On April 12, 2023, WBD announced that it would rebrand HBO Max to simply Max and add select content from the channels that were owned by Discovery before the merger to the HBO Max content that they chose to keep (the service's status as the OTT home of HBO was retained, leading to advertising that ran "Max—The one to watch for HBO"). The relaunched service debuted in the US on May 23 of that same year. On August 24 of that year, Max and CNN would announce the launch CNN Max, a dedicated content hub featuring programs from CNN and CNN International alongside exclusive content which is slated for a phased launch in the US on September 27 of that year.

    open/close all folders 

Content providers include:

    Warner Bros. Discovery 
  • HBO
    • Cinemaxnote 
    • Magnolia Network
  • Warner Bros.
  • Otter Media
  • CNN
    • HLN
    • Great Big Story
  • WBD Entertainment
    • TNT
    • TBS
    • truTV (post-Court TV programming only)
    • Cartoon Network note 
      • [adult swim] note 
      • Cartoonito note 
      • Boomerang note 
    • Turner Classic Movies note 
  • WBD Lifestyle & Factual

    Third-Party Companies 
"+" denotes a company that also licenses content for the service through The Criterion Collection.

Max Originals with pages on TV Tropes include:

Bold indicates either ongoing or upcoming programs.

Programs marked with a * have been removed from the service.

    Films — Live-Action 

    Live-Action TV 


    Western Animation 

Exclusive international distribution:

The following list is for programs HBO Max has acquired distribution rights to stream outside their home countries.
    Asian Animation 

    Live-Action TV 

    Western Animation 

Warner Bros. Same-Day Premieres on HBO Max included:

    Films — Live-Action 

Tropes associated with Max:

  • Banned Episode:
    • As with all current releases and airings of the series, Dexter's Laboratory is missing the "Barbequor" segment, once again replacing it with "Dexter's Lab: A Story".
    • Likewise, The Powerpuff Girls is missing its banned episode, "See Me, Feel Me, Gnomey", although it's currently streaming on Netflix and was released on DVD.
    • Double subverted with The Boondocks. Two previously banned episodes (the final episodes of season 2 that were banned for mercilessly parodying BET) are finally available to stream in the United States. The season 3 episode Pause (the one that Tyler Perry found offensive) also returns after being missing from the series' page on Hulu. "The Story of Jimmy Rebel", however, is still gone, due to the episode's harsh race humor, even for this show's standards (though, with heightened concerns over racism today, this episode might catch heat from it, regardless).
    • The Tom and Jerry section carefully omits any shorts that feature any sort of racially insensitive humor (including scenes featuring the black housemaid, Mammy Two-Shoes), as well as shorts that might be considered too disturbing for other reasons. (i.e. The Two Mouseketeers.) Almost every short is on DVD and digital purchase, and several of them are on the Boomerang app.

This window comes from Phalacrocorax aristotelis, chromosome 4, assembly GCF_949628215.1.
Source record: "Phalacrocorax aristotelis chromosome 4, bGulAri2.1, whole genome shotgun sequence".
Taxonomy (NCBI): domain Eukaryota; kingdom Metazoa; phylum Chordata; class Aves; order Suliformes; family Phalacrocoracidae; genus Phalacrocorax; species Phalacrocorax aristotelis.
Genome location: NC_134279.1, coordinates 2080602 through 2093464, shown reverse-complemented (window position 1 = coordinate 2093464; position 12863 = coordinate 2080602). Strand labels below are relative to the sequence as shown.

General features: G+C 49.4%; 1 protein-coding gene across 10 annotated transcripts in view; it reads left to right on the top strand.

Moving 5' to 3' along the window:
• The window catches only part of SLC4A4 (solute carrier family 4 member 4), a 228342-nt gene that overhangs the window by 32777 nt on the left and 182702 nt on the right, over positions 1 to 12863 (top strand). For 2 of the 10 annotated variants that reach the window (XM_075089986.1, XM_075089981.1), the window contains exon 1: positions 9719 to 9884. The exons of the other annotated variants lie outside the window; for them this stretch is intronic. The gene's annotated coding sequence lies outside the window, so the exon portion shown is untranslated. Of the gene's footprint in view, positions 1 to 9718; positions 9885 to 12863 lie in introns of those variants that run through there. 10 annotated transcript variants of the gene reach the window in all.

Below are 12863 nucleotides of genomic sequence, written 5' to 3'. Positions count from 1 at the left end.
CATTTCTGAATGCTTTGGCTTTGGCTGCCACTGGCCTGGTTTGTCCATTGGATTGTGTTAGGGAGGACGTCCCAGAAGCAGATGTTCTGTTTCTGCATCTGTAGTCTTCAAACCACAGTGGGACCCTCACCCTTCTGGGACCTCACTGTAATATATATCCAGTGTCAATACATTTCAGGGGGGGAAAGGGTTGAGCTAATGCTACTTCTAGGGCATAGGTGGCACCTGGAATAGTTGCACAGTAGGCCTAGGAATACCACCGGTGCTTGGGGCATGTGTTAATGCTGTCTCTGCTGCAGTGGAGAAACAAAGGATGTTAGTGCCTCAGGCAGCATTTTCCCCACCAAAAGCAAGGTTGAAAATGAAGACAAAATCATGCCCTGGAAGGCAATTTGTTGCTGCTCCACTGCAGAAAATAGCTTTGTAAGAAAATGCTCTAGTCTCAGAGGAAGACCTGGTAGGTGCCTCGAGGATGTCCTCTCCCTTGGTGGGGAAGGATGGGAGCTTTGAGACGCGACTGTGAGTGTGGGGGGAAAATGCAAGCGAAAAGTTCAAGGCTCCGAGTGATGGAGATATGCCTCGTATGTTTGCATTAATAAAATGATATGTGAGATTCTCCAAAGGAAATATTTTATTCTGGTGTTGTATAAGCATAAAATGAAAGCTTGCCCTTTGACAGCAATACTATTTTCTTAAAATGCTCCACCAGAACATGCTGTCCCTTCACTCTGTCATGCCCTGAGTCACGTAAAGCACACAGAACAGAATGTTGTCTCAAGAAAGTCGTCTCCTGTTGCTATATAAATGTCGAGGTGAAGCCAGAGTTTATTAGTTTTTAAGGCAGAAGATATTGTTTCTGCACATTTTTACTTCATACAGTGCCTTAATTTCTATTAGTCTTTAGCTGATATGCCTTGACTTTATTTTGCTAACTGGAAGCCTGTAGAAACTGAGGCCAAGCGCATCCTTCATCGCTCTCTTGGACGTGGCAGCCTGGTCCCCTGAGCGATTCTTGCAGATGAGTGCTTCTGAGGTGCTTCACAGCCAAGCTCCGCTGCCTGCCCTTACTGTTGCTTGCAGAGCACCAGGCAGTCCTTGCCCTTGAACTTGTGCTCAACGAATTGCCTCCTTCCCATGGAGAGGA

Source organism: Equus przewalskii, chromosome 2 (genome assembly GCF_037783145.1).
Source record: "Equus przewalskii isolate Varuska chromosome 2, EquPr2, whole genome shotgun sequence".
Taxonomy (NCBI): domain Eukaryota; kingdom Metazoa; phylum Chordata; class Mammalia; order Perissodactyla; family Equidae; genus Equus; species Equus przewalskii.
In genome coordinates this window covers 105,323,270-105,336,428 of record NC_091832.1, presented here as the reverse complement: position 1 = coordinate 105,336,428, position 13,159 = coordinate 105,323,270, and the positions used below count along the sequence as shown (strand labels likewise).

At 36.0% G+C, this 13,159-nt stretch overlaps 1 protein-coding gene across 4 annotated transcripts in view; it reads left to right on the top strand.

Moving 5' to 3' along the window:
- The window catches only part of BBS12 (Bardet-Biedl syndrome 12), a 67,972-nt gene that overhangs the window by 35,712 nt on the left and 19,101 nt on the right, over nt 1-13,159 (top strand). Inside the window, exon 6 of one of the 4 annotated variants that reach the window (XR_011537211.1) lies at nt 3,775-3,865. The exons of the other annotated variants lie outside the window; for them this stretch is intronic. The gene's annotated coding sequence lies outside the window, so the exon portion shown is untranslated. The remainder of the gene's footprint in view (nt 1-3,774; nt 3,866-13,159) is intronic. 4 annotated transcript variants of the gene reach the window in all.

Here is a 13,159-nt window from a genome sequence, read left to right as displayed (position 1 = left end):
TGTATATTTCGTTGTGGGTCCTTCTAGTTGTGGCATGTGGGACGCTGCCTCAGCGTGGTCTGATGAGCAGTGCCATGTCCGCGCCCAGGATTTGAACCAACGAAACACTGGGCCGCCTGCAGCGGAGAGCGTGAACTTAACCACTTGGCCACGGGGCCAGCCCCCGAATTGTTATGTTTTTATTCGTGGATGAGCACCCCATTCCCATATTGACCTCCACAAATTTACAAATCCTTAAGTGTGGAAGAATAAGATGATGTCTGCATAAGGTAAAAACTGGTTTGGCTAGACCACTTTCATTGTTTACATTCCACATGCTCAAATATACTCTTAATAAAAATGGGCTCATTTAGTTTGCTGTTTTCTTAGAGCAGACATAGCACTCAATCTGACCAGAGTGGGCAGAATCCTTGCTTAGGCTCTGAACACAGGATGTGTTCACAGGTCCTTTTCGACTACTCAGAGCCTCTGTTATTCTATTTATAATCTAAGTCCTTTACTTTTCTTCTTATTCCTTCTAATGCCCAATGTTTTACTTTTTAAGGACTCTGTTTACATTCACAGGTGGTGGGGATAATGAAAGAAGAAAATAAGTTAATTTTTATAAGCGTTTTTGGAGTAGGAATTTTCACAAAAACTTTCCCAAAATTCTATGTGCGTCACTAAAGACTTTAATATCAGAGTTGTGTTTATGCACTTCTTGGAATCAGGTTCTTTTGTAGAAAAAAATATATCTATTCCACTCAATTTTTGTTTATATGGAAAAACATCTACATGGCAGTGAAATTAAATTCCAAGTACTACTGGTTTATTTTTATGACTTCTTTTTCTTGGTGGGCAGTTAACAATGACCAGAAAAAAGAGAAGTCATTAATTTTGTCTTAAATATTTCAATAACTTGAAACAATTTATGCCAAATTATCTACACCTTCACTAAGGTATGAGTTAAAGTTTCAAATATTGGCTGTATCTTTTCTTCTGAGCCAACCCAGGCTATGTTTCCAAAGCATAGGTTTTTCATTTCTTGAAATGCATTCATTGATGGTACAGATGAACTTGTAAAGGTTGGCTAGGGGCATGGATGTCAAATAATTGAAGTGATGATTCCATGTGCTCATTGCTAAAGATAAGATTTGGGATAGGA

• The Popeye section also omits racially insensitive material as well as his more blatant WWII propaganda cartoons (if one is looking for those Popeye shorts in particular, they are available on DVD and Blu-Ray up to 1949).
    • Don't bother trying to look for any short that is a part of the Censored Eleven as those are completely omitted from the Looney Tunes section. Same with some of the more blatant WWII propaganda shorts (like Tokio Jokio and Bugs Bunny Nips the Nips). On a similar note, shorts featuring Bosko, Pepé Le Pewnote , and Speedy Gonzales are conspicuously missingnote , though there are large gaps where the Speedy cartoons should be, implying they would be added soon. Cartoons with Suicide as Comedy also are not shown. The most way you can watch most of the shorts (for now) is through the Boomerang app, as the entire selection of 1951-2014 shorts were removed after Warner Bros. Discovery took over.
    • On a similar note, don't even bother trying to find the lost/banned Sesame Street Wicked Witch episode (which already got complaints for being too scary), because it's not there. While a lot of the older episodes are missing, the Wicked Witch one is the most obvious.
    • Starting from June 25, 2020, the Aqua Teen Hunger Force episode "Shake Like Me" was banned because it centered on Master Shake becoming stereotypically black.
    • Three South Park episodes, "Super Best Friends", "200", and "201", have been unavailable on digital and streaming services since the latter two premiered in 2010 and caused outrage over their visual depiction of Muhammad, and remain unavailable on HBO Max. The "Cartoon Wars" two-parter which also featured Muhammad's image as a plot point is also missing, though it remains available for digital purchase and on DVD and Blu-Ray.
    • Chappelle's Show is missing the season two episode "The Internet & Moment in the Life of Lil' Jon", which Comedy Central banned from circulation due to featuring a brief appearance by porn star Ron Jeremy, who was charged with multiple counts of rape in June 2020. The entire series was taken off the service at the end of 2020 after Dave Chappelle himself objected to the show being on several platforms and him not getting a cut of the royalties (as mentioned when he hosted Saturday Night Live on November 2020 during his monologue), and it only came back after Chappelle reached a new deal with series owner ViacomCBS. This deal resulted in the removal of the third season, which was cobbled together from material shot before Chappelle quit and assembled without his involvement.